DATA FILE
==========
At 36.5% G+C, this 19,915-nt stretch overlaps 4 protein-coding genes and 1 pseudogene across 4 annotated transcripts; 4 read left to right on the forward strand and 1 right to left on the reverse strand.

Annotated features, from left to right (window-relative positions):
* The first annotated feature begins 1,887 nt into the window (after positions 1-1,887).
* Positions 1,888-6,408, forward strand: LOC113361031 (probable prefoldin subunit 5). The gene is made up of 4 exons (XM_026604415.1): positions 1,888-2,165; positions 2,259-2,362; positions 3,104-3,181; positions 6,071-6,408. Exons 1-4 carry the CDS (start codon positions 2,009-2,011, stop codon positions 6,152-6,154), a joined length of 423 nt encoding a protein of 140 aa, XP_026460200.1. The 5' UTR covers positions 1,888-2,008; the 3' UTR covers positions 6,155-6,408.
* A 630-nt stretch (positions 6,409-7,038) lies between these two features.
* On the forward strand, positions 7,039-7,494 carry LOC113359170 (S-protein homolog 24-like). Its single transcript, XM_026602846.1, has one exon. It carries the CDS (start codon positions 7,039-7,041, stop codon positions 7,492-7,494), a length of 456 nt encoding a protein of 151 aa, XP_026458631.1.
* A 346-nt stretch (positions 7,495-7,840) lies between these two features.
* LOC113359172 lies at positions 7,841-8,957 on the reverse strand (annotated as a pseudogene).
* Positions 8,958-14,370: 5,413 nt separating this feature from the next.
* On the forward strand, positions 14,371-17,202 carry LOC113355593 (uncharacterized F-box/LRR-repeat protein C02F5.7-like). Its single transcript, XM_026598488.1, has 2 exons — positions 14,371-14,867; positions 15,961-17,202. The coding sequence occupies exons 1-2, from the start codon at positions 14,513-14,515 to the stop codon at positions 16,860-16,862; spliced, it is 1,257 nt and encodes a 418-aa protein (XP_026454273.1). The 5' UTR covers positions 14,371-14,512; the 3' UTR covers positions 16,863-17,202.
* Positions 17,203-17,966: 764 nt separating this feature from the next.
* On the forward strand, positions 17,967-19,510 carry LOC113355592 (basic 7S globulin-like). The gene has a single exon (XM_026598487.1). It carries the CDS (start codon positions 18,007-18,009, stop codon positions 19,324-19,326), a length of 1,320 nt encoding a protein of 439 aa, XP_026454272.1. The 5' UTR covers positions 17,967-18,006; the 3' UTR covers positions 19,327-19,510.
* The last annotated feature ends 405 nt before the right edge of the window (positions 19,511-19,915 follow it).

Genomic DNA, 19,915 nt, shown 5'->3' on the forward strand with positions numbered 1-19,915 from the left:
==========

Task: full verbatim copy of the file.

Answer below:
At 36.5% G+C, this 19,915-nt stretch overlaps 4 protein-coding genes and 1 pseudogene across 4 annotated transcripts; 4 read left to right on the forward strand and 1 right to left on the reverse strand.

Annotated features, from left to right (window-relative positions):
* The first annotated feature begins 1,887 nt into the window (after positions 1-1,887).
* Positions 1,888-6,408, forward strand: LOC113361031 (probable prefoldin subunit 5). The gene is made up of 4 exons (XM_026604415.1): positions 1,888-2,165; positions 2,259-2,362; positions 3,104-3,181; positions 6,071-6,408. Exons 1-4 carry the CDS (start codon positions 2,009-2,011, stop codon positions 6,152-6,154), a joined length of 423 nt encoding a protein of 140 aa, XP_026460200.1. The 5' UTR covers positions 1,888-2,008; the 3' UTR covers positions 6,155-6,408.
* A 630-nt stretch (positions 6,409-7,038) lies between these two features.
* On the forward strand, positions 7,039-7,494 carry LOC113359170 (S-protein homolog 24-like). Its single transcript, XM_026602846.1, has one exon. It carries the CDS (start codon positions 7,039-7,041, stop codon positions 7,492-7,494), a length of 456 nt encoding a protein of 151 aa, XP_026458631.1.
* A 346-nt stretch (positions 7,495-7,840) lies between these two features.
* LOC113359172 lies at positions 7,841-8,957 on the reverse strand (annotated as a pseudogene).
* Positions 8,958-14,370: 5,413 nt separating this feature from the next.
* On the forward strand, positions 14,371-17,202 carry LOC113355593 (uncharacterized F-box/LRR-repeat protein C02F5.7-like). Its single transcript, XM_026598488.1, has 2 exons — positions 14,371-14,867; positions 15,961-17,202. The coding sequence occupies exons 1-2, from the start codon at positions 14,513-14,515 to the stop codon at positions 16,860-16,862; spliced, it is 1,257 nt and encodes a 418-aa protein (XP_026454273.1). The 5' UTR covers positions 14,371-14,512; the 3' UTR covers positions 16,863-17,202.
* Positions 17,203-17,966: 764 nt separating this feature from the next.
* On the forward strand, positions 17,967-19,510 carry LOC113355592 (basic 7S globulin-like). The gene has a single exon (XM_026598487.1). It carries the CDS (start codon positions 18,007-18,009, stop codon positions 19,324-19,326), a length of 1,320 nt encoding a protein of 439 aa, XP_026454272.1. The 5' UTR covers positions 17,967-18,006; the 3' UTR covers positions 19,327-19,510.
* The last annotated feature ends 405 nt before the right edge of the window (positions 19,511-19,915 follow it).

Genomic DNA, 19,915 nt, shown 5'->3' on the forward strand with positions numbered 1-19,915 from the left: